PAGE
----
artificial languages

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artificial languages,

languages that are invented by one or more human beings as opposed to languages that develop naturally among peoples. Examples of artificial languages are Volapük, EsperantoEsperanto
, an artificial language introduced in 1887 and intended by its inventor, Dr. Ludwik Lejzer Zamenhof (1859–1917), a Polish oculist and linguist, to ease communication between speakers of different languages. In the 20th cent.
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, and IdoIdo
, short name of Esperandido, an artificial language that is a simplified version of Esperanto. See international language.
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. See international languageinternational language,
sometimes called universal language, a language intended to be used by people of different linguistic backgrounds to facilitate communication among them and to reduce the misunderstandings and antagonisms caused by language differences.
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Artificial Languages


special languages that, unlike natural languages, are constructed purposefully; they are used for performing certain functions of a natural language in data processing systems. There are two types of artificial languages: information languages and international auxiliary languages.

The idea for the creation of an international language arose in the 17th and 18th centuries as a result of the gradually decreasing international role of Latin. The initial schemes were aimed mainly at the development of a rational language, free from the logical inconsistencies of living languages and based on the logical classification of concepts. Schemes imitating patterns and material of living languages also appeared later. The first such scheme was Volapük, which was created in 1880 by the German linguist J. Schleyer. Esperanto, the only artificial language to be used on a large scale and to attract active proponents of an international language, became the best-known artificial language. A considerable number of translated and even original literary works exists in Esperanto. Of the later artificial languages, the best known are Occidental (Interlingue), created by E. de Wahl (Estonia) in 1922; Novial, created by O. Jespersen (Denmark) in 1928; and Interlingua, created by the Italian mathematician G. Peano in 1908 and the International Auxiliary Language Association in New York under the direction of A. Gode in 1950.

Artificial international language schemes may be divided into the following groups according to their structure: (1) a priori languages, based on logical or empirical classifications of concepts (Ro and Solresol); (2) mixed languages, based partly on words borrowed from various languages and partly on artificially invented words (Volapük); and (3) languages constructed primarily on the basis of an international vocabulary (Esperanto, Ido, and Interlingua).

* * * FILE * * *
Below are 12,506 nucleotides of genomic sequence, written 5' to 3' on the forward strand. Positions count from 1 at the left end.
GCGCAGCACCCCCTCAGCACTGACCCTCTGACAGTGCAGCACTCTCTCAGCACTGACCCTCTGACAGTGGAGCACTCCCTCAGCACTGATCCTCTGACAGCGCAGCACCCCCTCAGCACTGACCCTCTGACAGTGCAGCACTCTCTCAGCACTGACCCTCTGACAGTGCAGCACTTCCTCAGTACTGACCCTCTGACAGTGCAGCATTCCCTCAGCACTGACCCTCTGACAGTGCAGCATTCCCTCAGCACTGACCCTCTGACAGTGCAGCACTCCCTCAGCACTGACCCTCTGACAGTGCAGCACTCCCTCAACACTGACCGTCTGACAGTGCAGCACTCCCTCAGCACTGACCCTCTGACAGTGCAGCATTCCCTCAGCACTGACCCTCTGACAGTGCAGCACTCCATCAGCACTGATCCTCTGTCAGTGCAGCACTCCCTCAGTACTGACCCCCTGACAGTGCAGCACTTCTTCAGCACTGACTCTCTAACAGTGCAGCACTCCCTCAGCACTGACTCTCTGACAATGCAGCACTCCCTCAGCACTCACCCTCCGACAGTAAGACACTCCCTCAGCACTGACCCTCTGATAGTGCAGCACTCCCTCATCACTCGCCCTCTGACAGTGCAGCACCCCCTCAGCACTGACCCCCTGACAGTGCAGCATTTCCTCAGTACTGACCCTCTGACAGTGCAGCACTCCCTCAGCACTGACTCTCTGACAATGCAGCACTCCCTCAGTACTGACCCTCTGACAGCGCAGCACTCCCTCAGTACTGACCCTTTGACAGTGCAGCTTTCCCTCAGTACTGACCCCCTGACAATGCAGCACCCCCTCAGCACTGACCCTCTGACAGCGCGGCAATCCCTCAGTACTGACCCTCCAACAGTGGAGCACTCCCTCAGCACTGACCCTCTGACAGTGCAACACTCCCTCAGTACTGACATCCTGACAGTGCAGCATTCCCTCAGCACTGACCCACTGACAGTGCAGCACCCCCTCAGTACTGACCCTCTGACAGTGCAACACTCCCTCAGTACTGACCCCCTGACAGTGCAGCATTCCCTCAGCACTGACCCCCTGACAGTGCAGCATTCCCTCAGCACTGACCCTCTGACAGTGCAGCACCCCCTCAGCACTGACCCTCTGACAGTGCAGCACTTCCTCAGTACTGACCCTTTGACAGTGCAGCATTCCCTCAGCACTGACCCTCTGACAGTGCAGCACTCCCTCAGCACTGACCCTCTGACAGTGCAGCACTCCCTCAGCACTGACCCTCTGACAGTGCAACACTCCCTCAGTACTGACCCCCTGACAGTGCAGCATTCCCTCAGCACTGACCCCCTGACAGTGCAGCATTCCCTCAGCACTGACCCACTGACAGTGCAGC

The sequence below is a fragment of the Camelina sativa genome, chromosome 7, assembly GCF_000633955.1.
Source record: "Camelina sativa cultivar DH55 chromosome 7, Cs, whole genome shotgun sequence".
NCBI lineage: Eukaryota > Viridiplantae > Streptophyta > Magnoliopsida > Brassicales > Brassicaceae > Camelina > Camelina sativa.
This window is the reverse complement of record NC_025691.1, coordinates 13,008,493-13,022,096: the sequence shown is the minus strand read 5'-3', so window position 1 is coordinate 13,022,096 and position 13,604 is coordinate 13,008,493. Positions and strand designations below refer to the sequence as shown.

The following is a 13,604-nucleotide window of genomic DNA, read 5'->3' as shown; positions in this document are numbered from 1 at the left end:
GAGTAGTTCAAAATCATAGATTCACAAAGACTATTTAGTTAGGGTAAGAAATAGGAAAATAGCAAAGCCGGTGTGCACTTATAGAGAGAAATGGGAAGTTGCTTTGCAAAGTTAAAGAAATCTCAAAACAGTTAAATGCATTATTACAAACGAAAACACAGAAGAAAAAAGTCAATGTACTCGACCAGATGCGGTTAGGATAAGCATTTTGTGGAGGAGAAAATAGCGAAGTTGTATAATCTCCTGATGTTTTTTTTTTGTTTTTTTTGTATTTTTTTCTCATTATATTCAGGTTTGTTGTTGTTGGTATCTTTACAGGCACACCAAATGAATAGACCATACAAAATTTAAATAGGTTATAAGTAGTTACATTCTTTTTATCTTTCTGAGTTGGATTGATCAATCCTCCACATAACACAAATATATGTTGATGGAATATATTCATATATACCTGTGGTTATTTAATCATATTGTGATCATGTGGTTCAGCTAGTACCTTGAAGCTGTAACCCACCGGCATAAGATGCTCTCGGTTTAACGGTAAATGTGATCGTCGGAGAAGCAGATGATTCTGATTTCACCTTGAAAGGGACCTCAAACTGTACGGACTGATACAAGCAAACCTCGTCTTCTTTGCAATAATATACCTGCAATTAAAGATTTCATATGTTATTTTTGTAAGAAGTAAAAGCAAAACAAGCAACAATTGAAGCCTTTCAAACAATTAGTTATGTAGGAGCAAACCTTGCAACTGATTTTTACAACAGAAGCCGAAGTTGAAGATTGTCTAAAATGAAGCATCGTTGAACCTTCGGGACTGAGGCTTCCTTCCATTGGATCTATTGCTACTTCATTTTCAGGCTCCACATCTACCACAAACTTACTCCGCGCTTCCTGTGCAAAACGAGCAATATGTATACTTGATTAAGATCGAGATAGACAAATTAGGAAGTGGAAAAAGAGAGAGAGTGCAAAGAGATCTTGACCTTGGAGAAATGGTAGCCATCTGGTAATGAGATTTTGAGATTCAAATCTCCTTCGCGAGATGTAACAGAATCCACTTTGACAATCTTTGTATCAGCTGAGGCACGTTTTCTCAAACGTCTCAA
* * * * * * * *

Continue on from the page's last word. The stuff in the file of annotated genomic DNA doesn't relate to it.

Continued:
References in periodicals archive ?
To create the artificial languages in her studies, Gomez mimics structure in natural language that may be useful in language learning.
If the hypothesis is correct, quantificational domains are fixed in fundamentally different ways in natural languages and in standard artificial languages.
The adult learners who had had little to no exposure to languages with word orders different from those in English quite easily learned the artificial languages that had word orders commonly found in the world's languages but failed to learn Verblog.
Rosenfelder sets out a template for anyone who wants to create artificial languages for a fantasy or alien world, as a hobby, or as an interlanguage.
Part II addresses two broad concerns: 1) Tolkien's beliefs concerning the genetic and symbolist nature of language, and 2) the influence of universal, artificial languages and phonetic alphabets on Tolkien's own invented languages.
He adds provocative remarks about the early development of the use of artificial languages within India, as well as many asides in many other directions.
Language, Mind and Nature: Artificial Languages in England from Bacon to Locke.
With an eye towards automated code generation rather than intensive programming, the advanced textbook extends linguistics to artificial languages, explores the cognitive model of internal information presentation in the brain, introduces the generic rules and theories of abstract systems, applies decision theory to engineering management, and provides a framework for optimal allocation of labor, resources, and schedules.
Concluding with lectures on Black English, "language death", and artificial languages, Professor McWhorter ends with his lecture series with "Finale--Master Class".
While there have been other artificial languages, and other languages crafted for fictional beings, Klingon is one of the rare times when a trained linguist has been called upon to create a language for aliens.
Other artificial languages are Volapuk, Ido and Glosa, a grammar-free international language based on Latin and Greek.
It is clear that there are artificial languages that have been deliberately created, in probably most cases closely following the lexicons and grammars of European languages, as with Esperanto, though in other cases departing far from these norms, as in the case of Klingon, created for the Klingons (a group of extraterrestrials) in the series Star Trek and its successors and the subject of a substantial cult following.